BrightSource Energy, a concentrating solar thermal technology firm, just announced that it raised more than $80 million in equity financing, bringing its total equity financing to more than $615 million.
The funding was led by existing investors Alstom and VantagePoint Capital Partners, along with DFJ, CalSTRS, DBL Investors, Goldman Sachs, Chevron Technology Ventures and BP Ventures, et al. No new investors were added in this round.
In April of this year, BrightSource pulled its IPO registration statement with the SEC, almost a year after registering, claiming that "the continued market and economic volatility are not optimal conditions for an IPO." Rumors were rampant in the days before withdrawing the IPO that the company was having trouble making its book as it sought to raise up to $182.5 million in its initial public offering.
Existing investors are keeping the company going and construction at the flagship Ivanpah project is continuing full speed ahead.
A release from the company has the firm expanding "geographic partnerships to build solar thermal power plants in India and Australia."
Stephan Dolezalek, Managing Director at VantagePoint, wrote in a release,“With its Ivanpah plant nearing completion, BrightSource is demonstrating the important role that large-scale solar thermal power will play in providing clean, cost-effective and reliable power to the American grid."
BrightSource is in the process of building the 377-megawatt Ivanpah solar project in partnership with NRG Energy and Google. The next two projects on deck for BrightSource are the 500-megawatt Rio Mesa and 500-megawatt Hidden Hills projects, currently in the permitting process with the California Energy Commission.
Ivanpah is co-owned by NRG Energy, Google, Bechtel Corporation and BrightSource. The project was permitted by the Bureau of Land Management (BLM) for development on federal lands in Ivanpah Dry Lake, California, just adjacent to the Nevada border.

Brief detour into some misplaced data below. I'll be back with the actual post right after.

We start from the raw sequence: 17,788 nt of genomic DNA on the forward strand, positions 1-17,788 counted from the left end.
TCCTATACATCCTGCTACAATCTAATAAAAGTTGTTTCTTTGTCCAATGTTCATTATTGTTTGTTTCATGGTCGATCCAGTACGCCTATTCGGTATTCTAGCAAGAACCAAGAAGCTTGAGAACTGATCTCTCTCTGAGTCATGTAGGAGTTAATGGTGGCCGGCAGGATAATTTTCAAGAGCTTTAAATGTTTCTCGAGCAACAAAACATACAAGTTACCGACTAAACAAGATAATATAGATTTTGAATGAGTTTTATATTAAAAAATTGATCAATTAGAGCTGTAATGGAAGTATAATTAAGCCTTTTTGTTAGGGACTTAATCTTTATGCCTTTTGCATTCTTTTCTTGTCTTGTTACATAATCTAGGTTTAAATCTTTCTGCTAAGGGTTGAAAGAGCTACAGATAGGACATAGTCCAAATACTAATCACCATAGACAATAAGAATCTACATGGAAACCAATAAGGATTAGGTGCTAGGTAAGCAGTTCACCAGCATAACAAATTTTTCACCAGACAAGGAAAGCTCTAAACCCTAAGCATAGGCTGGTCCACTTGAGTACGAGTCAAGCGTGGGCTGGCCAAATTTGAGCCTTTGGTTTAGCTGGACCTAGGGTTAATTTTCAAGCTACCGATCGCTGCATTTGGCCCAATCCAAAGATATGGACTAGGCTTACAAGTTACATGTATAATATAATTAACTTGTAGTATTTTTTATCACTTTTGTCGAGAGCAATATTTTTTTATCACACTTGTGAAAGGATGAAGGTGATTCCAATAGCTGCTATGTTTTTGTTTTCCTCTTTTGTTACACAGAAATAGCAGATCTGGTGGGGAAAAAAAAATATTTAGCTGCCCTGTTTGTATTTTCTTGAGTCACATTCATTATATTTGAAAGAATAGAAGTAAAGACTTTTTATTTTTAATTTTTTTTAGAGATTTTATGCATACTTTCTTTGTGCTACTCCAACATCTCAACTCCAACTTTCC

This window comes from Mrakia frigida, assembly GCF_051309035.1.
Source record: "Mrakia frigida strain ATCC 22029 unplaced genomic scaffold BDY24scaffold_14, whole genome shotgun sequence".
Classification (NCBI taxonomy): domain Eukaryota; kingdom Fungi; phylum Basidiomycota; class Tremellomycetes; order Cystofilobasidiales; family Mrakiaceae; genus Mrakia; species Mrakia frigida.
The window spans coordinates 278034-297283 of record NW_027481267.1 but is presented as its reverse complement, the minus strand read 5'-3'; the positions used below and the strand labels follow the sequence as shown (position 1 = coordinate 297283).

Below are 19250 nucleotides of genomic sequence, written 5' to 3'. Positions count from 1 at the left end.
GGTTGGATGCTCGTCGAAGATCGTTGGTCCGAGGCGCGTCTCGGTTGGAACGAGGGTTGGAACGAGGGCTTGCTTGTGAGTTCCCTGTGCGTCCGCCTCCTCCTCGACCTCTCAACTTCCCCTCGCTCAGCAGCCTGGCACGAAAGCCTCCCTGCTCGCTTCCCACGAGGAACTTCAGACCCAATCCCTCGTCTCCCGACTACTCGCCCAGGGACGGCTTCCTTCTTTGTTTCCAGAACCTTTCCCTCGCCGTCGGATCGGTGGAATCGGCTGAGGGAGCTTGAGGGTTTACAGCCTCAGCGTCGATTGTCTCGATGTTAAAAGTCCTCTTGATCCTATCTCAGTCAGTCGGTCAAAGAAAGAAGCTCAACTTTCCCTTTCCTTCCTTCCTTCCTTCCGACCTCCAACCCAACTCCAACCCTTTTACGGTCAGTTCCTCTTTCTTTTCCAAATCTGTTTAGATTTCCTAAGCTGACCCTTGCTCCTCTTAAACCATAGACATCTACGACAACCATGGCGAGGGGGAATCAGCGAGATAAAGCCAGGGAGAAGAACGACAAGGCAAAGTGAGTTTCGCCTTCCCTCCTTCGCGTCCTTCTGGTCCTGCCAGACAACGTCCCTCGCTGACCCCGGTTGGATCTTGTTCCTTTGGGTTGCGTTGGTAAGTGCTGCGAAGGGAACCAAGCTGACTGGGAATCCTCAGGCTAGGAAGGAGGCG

Looking out from the top of Ivanpah Unit One, past Unit Two to Unit Three, two miles away:
Ivanpah will be the biggest concentrating solar power facility in the world when it is fully on-line at the end of 2013. It will use a solar power tower technology designed by BrightSource founder Arnold Goldman, who was the driving force in the development of the first solar power plants in California in the late 1980s and early 1990s.
The tower top, lined with thin water pipes
Looking down on the air cooling structure from the top of the Unit One tower
Bechtel is heading up the engineering, procurement and construction (EPC) of three adjacent towers, which will send a total of 370 megawatts to the California grid for Pacific Gas and Electric (PG&E) and Southern California Edison (SCE).
The project is backed by a $1.63 billion DOE loan guarantee, but the per kilowatt-hour prices contracted in the PG&E and SCE PPAs are confidential. BSE estimates the global solar power plant market will exceed $200 billion by 2020.
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